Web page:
Review: Jack Foley
MANCHESTER trio, I Am Kloot, can rightly claim that their latest
album, Gods & Monsters, is 'their strongest and most
ambitious effort to date'.
It is packed with great songs, from the beautifully melodic former
single, Over My Shoulder, to the darkly offbeat Ordinary
Girl (which incorporates murder, witchcraft and revenge).
Driven by Johnny Bramwell's laidback vocals, I Am Kloot appear
to be progressing nicely, encompassing a more dynamic sound on
the album that provides evidence of a band growing in confidence.
Each track sounds different and each maintains its own sense
of identity, even though comparisons can occasionally be made
with the songwriting style of the likes of Badly Drawn Boy, Crowded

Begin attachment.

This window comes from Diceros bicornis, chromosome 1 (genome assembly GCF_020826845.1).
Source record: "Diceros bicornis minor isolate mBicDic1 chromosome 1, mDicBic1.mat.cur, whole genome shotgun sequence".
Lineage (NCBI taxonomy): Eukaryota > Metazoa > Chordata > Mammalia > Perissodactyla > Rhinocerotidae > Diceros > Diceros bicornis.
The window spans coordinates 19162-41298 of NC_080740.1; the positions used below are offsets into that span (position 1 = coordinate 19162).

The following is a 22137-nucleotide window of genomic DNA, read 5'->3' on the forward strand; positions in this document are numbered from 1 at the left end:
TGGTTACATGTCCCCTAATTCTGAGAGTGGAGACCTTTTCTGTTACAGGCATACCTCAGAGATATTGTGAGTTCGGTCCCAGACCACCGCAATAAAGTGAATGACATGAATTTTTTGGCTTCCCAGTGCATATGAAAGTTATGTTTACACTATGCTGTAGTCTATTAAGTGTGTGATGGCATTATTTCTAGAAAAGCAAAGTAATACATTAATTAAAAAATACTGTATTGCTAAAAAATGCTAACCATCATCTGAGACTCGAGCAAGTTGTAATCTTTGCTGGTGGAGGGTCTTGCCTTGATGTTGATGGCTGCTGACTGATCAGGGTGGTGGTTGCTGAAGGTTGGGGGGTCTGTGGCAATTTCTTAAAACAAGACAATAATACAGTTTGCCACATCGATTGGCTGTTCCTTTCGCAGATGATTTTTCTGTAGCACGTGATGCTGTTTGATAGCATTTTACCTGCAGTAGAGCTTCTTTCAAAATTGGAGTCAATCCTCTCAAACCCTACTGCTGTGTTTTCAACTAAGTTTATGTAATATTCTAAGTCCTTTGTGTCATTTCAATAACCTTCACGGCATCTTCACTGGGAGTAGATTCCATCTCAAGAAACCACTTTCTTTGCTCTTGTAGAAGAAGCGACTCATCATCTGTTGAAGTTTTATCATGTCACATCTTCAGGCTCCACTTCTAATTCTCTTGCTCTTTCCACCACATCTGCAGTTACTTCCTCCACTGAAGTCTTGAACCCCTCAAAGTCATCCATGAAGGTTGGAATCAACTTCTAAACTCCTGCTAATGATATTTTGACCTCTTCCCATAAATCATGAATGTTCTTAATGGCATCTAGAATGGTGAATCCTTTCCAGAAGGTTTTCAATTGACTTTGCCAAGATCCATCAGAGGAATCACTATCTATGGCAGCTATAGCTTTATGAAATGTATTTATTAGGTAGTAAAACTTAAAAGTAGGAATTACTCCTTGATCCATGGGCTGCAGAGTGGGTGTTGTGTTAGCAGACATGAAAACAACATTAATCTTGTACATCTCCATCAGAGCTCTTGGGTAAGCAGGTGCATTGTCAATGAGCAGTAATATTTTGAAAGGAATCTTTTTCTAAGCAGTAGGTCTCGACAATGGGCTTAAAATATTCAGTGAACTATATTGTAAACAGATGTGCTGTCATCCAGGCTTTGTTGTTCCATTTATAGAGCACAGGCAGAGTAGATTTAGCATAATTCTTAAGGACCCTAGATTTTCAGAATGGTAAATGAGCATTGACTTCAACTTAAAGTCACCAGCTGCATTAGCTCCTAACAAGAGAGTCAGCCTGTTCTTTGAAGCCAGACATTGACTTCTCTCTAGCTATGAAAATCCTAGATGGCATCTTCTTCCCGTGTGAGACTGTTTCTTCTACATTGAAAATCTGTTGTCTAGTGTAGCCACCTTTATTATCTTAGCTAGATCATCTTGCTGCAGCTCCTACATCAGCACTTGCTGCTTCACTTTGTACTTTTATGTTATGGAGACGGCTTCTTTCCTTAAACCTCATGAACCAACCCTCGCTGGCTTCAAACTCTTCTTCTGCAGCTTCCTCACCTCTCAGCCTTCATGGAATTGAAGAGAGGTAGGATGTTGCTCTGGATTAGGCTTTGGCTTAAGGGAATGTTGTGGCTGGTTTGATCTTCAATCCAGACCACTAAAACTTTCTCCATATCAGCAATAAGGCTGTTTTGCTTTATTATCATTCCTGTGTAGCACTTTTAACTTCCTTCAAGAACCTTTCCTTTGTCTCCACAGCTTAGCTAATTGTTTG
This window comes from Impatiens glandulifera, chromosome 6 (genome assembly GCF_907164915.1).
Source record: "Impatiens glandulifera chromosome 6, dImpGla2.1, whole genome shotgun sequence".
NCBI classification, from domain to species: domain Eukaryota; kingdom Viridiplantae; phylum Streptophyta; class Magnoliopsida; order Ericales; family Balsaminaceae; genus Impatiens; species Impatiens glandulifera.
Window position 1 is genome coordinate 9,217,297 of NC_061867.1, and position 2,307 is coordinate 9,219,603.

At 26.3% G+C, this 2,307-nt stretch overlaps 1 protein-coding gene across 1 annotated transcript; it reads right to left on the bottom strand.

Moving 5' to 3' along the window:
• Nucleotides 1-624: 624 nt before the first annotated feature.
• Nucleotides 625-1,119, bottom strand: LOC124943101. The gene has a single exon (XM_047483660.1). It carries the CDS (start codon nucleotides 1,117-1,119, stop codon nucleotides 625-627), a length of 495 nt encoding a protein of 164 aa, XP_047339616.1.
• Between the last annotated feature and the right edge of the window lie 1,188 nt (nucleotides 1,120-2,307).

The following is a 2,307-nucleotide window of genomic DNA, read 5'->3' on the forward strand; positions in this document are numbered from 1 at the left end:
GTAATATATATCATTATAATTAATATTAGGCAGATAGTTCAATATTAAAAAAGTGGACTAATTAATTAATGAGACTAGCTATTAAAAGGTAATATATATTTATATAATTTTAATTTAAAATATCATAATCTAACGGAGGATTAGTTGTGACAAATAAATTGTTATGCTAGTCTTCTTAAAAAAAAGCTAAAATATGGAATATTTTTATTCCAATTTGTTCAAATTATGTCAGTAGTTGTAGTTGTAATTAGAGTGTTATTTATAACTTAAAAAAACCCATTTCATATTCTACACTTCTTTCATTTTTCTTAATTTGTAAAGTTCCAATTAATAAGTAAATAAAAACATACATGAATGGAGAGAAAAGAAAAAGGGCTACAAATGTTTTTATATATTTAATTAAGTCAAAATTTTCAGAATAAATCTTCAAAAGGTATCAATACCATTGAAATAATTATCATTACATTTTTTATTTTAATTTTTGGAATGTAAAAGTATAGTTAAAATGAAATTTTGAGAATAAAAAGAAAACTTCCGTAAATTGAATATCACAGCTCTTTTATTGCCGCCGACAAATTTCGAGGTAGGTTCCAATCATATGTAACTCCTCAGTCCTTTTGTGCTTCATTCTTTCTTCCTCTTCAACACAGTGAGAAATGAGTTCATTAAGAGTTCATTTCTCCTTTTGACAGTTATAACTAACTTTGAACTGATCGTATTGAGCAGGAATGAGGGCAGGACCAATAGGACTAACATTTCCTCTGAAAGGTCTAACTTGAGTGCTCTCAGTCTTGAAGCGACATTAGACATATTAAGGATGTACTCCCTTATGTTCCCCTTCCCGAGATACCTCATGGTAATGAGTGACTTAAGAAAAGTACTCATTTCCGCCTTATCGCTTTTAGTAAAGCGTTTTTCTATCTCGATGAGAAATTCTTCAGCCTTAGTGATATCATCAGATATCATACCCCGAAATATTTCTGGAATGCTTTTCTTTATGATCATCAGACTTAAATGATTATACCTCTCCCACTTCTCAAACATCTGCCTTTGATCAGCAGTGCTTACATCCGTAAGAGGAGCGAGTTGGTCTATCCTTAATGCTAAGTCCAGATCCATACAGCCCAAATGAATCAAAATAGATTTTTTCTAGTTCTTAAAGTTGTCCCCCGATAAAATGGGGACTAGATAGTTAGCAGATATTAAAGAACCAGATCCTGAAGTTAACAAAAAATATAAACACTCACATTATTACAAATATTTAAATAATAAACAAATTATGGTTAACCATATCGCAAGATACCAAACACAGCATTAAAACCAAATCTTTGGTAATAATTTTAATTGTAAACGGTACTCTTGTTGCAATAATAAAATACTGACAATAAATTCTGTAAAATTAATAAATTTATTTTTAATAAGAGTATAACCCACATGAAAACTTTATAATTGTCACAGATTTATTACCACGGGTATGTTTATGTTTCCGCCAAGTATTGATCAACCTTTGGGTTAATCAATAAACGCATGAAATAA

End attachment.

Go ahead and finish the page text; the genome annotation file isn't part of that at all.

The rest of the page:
House and Belle & Sebastian.
Yet there is a kooky charm that sets them apart from the main
Manchester music movement that only makes them more endearing.
Album opener, No Direction Home, finds the band at their
most rock-driven and darkly urgent, as does the conflicted Strange
Without You and the bitter-sounding title track.
But such moments are neatly offset by the chirpy melodies of
Over My Shoulder, which rates as one of the undisputed
highlights, and the acoustic restraint of Astray, which
is as heartfelt as it is poignant.
The oriental vibe of Hong Kong Lullaby is evidence of
the band's more expansive sound and the ambitious scope of the
record as a whole.
While the pianos and guitars of final track, I Believe,
ensure that the album closes on an upbeat feeling that's all but
guaranteed to make you want to listen to it all over again.
Hats off, then, to Bramwell, Peter Jobson and Andrew Hargreaves
for delivering a record that's fun, affecting and inspiring all
at the same time.
1. No Direction Home
2. Gods and Monsters
3. Over My Shoulder
4. An Ordinary Girl
5. The Stars Look Familiar
6. Strange Without You
8. Hong Kong Lullaby
9. Sand and Glue
10. Avenue of Hope
11. Dead Men’s Cigarettes
13. I Believe